Living in liminality

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Oil from years of skin contact forms a thin layer over my photographs, mainly from fingers tracing over their textured surfaces. Surprisingly, I don’t mind. 

Embroidery thread weaves in and out of the images, extending the photographs beyond their 4-by-6-inch borders. I encourage viewers to feel the thread, to run their fingers over the added lines, which act as a tantalizing invitation to touch. 

There’s a paradoxical marriage between textures and colors in the pieces themselves; the dimensions and palettes inherently don’t match but instead open up space for a new medium to be explored.

In the most cliche of ways, I stumbled upon my mum’s film camera in the corner of a closet, tucked among files of old bank statements and dust-covered boxes of memoirs. In all its ancient glory, the clunky Olympus OM40 was to me, a godsend. An essential step in my pretentious indie journey in high school, I thought I would ascend to film god status within the week. A year later with only a handful of good prints, I sat in defeat surrounded by stacks of overexposed or underexposed images.

Naturally, I gave up on that venture. I packed away the many stacks of photos in the same plastic box as the camera, ready to collect dust and grow old once again.

Half a year or so later, I was walking around the San Francisco Museum of Modern Art on a high school field trip and came across a series of photographs, taken by an artist who spent her time in the Middle East documenting refugee camps. But curiously enough, her work took on an alternate approach to capturing such subject matter.

The artist had cut out the images to trace the silhouettes of her subjects before pasting them almost haphazardly on drawing paper. With regular colored pencils, she had drawn random, childlike sketches around the photographs, and with sewing thread she had stitched outlines around the cutout images.

The artist’s additions did not detract from the images themselves, instead encompassing an adolescent perspective of trauma. She had performed an upcycling of sorts — while her interpretation of the story she witnessed was not better or worse than the original images, it was a reworking of the subject matter nonetheless.

Returning to my own stack of rejects, I took on the air of that artist and tried to make additions to uplift the disappointing digitals. I had previously played around with embroidery thread, and fished it out of the back of my childhood craft box.

Each image got their own special treatment; pops of color were given to overcast or undercast images, lines were defined and people were adorned with abstract shapes to elevate their image. Flat images gain another dimension as they are introduced to tangibility and from there they illicit curiosity.

With all photography, the intention differs greatly from the captured image. In the time it takes to process film, the image drifts further and further from the frame that was imagined when the shutter snapped down. Upon opening the first few envelopes of prints from my early film photography endeavors, the moment of going through the sealed stack was filled with titillation, anxiety and expectations. Even if the image came out clear, it was still far from what I thought it would look like upon shooting.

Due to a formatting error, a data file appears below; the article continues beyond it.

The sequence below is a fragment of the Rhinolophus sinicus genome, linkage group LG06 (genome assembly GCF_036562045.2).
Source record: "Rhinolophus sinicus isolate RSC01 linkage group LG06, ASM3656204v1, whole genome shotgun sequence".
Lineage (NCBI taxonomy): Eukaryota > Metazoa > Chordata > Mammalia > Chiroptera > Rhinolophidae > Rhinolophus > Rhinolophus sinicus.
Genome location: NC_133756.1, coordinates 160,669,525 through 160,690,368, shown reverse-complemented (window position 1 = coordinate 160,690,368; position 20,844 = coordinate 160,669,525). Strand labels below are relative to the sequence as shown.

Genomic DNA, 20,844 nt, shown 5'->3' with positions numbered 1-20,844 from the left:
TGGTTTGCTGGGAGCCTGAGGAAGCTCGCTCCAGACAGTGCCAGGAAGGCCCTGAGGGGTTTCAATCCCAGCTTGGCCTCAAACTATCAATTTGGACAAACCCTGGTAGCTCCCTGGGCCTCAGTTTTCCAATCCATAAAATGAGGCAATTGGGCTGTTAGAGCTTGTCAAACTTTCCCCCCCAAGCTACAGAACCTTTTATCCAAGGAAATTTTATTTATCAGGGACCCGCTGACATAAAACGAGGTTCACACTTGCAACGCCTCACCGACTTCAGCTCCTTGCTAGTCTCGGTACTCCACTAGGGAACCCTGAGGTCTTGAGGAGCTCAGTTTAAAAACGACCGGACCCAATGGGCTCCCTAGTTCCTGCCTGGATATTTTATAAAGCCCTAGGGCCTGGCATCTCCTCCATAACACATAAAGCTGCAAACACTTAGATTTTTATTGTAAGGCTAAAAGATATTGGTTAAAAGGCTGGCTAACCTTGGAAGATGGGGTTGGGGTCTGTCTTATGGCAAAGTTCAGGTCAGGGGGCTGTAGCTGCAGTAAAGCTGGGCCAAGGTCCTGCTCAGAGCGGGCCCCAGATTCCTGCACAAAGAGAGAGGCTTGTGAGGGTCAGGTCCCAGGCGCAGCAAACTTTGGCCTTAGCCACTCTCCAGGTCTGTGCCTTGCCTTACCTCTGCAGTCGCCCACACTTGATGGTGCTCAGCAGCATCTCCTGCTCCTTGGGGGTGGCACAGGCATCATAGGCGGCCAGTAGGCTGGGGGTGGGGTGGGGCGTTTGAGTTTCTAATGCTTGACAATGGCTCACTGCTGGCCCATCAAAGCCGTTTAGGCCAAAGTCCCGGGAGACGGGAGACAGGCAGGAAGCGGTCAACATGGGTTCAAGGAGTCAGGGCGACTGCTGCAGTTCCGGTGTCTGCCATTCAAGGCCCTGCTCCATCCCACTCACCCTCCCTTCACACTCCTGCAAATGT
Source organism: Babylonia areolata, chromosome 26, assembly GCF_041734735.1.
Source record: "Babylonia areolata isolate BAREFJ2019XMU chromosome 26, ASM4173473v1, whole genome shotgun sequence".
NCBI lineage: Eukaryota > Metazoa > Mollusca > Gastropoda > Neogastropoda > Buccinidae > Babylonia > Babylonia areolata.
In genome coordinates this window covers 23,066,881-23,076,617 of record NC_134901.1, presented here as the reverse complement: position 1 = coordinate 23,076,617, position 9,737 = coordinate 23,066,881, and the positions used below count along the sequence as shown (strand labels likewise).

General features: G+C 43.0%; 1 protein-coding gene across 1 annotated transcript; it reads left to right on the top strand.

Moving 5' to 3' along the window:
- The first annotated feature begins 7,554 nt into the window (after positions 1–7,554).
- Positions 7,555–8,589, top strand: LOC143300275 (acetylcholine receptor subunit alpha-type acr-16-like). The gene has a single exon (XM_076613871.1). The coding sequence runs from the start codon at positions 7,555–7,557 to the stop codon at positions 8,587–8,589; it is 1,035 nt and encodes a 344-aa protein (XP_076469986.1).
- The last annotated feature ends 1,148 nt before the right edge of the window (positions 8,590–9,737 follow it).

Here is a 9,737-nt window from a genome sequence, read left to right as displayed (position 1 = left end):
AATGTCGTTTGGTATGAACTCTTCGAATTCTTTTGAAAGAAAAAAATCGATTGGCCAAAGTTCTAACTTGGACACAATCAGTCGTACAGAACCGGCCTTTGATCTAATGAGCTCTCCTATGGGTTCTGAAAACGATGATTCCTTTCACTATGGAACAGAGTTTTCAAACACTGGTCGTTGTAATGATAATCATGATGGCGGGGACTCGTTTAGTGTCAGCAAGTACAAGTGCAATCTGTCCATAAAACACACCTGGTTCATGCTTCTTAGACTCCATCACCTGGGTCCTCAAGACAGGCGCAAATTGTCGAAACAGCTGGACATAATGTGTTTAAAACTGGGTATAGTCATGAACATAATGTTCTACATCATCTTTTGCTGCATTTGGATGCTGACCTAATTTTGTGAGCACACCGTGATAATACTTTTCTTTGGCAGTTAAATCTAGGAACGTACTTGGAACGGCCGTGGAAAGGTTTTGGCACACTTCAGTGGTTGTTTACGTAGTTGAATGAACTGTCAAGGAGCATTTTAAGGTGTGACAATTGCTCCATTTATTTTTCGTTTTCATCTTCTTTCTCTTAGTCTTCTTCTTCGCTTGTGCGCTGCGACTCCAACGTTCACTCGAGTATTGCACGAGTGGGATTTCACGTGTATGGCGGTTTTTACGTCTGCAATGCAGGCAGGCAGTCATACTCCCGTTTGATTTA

In that way, the additional post-processing embroidery works as a solution to that liminal anxiety. Each stitch makes sense of the confusion of the abstracted image and gives meaning to an image that was lost in translation. 

My eventual 20 odd pieces from one summer of stitching found themselves sloppily pasted on the walls of Wurster Gallery my first semester at university, as part of a student exhibition. It seemed so incredibly odd for my works to take up space besides framed paintings, complex sculptures and projected documentaries. For me, especially considering my lack of an arts background, the adolescence of my pieces was deepened by comparison to the other works there.

As I loitered around the gallery, I kept an eye out for onlookers. They approached my small corner and read my caption card inviting them to touch, which they did. Some laughed, some shrugged, some moved on quickly or lingered for longer. 

The acceptance into the exhibition, the taping of the photographs to the wall — albeit with blue tape — took the photographs away from the side of amateurism and into the counter realm of something worthy of attention and conversation. 

Where I failed as a photographer, I found slight reprieve as a recycler. Instead of letting the photographs linger in the space between conceived idea and finalized print, I could bring them into a place where they were validated. Along with the attendees at the exhibition, my gaze also fell upon the pieces, and I saw them as they are: reborn images, ready to take on new meaning. 

Francesca Hodges writes the Monday A&E column on exploring liminal spaces within art and identity. Contact her at [email protected]. Tweet her at @fh0dges.